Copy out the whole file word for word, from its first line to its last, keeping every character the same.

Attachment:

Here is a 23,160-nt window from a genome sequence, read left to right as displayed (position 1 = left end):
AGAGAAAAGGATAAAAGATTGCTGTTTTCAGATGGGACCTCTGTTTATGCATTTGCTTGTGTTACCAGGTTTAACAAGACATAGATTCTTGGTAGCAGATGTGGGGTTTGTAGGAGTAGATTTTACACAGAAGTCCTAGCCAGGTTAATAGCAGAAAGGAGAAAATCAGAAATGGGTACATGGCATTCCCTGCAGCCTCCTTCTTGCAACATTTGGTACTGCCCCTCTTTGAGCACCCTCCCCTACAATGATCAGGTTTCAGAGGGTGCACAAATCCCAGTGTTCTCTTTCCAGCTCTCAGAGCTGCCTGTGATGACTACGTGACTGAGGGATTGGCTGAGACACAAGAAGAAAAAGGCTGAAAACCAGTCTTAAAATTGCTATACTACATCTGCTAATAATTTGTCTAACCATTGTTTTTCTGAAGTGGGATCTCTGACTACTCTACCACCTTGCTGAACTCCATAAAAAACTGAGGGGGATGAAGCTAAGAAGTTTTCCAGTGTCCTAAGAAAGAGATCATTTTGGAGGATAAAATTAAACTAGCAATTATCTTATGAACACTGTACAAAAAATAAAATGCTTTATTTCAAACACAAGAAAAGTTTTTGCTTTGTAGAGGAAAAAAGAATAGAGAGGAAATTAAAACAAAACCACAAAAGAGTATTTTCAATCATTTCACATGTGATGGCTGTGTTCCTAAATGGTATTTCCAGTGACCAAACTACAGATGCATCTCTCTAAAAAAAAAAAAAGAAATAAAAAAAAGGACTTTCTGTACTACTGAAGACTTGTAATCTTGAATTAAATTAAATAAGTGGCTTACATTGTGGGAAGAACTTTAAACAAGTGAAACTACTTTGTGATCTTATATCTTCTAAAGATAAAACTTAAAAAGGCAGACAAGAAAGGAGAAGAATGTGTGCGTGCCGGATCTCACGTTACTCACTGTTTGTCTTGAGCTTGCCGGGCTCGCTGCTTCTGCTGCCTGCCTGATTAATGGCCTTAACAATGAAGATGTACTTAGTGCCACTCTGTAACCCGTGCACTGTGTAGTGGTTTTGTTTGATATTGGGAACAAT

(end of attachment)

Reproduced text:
Here is a 23,160-nt window from a genome sequence, read left to right as displayed (position 1 = left end):
AGAGAAAAGGATAAAAGATTGCTGTTTTCAGATGGGACCTCTGTTTATGCATTTGCTTGTGTTACCAGGTTTAACAAGACATAGATTCTTGGTAGCAGATGTGGGGTTTGTAGGAGTAGATTTTACACAGAAGTCCTAGCCAGGTTAATAGCAGAAAGGAGAAAATCAGAAATGGGTACATGGCATTCCCTGCAGCCTCCTTCTTGCAACATTTGGTACTGCCCCTCTTTGAGCACCCTCCCCTACAATGATCAGGTTTCAGAGGGTGCACAAATCCCAGTGTTCTCTTTCCAGCTCTCAGAGCTGCCTGTGATGACTACGTGACTGAGGGATTGGCTGAGACACAAGAAGAAAAAGGCTGAAAACCAGTCTTAAAATTGCTATACTACATCTGCTAATAATTTGTCTAACCATTGTTTTTCTGAAGTGGGATCTCTGACTACTCTACCACCTTGCTGAACTCCATAAAAAACTGAGGGGGATGAAGCTAAGAAGTTTTCCAGTGTCCTAAGAAAGAGATCATTTTGGAGGATAAAATTAAACTAGCAATTATCTTATGAACACTGTACAAAAAATAAAATGCTTTATTTCAAACACAAGAAAAGTTTTTGCTTTGTAGAGGAAAAAAGAATAGAGAGGAAATTAAAACAAAACCACAAAAGAGTATTTTCAATCATTTCACATGTGATGGCTGTGTTCCTAAATGGTATTTCCAGTGACCAAACTACAGATGCATCTCTCTAAAAAAAAAAAAAGAAATAAAAAAAAGGACTTTCTGTACTACTGAAGACTTGTAATCTTGAATTAAATTAAATAAGTGGCTTACATTGTGGGAAGAACTTTAAACAAGTGAAACTACTTTGTGATCTTATATCTTCTAAAGATAAAACTTAAAAAGGCAGACAAGAAAGGAGAAGAATGTGTGCGTGCCGGATCTCACGTTACTCACTGTTTGTCTTGAGCTTGCCGGGCTCGCTGCTTCTGCTGCCTGCCTGATTAATGGCCTTAACAATGAAGATGTACTTAGTGCCACTCTGTAACCCGTGCACTGTGTAGTGGTTTTGTTTGATATTGGGAACAAT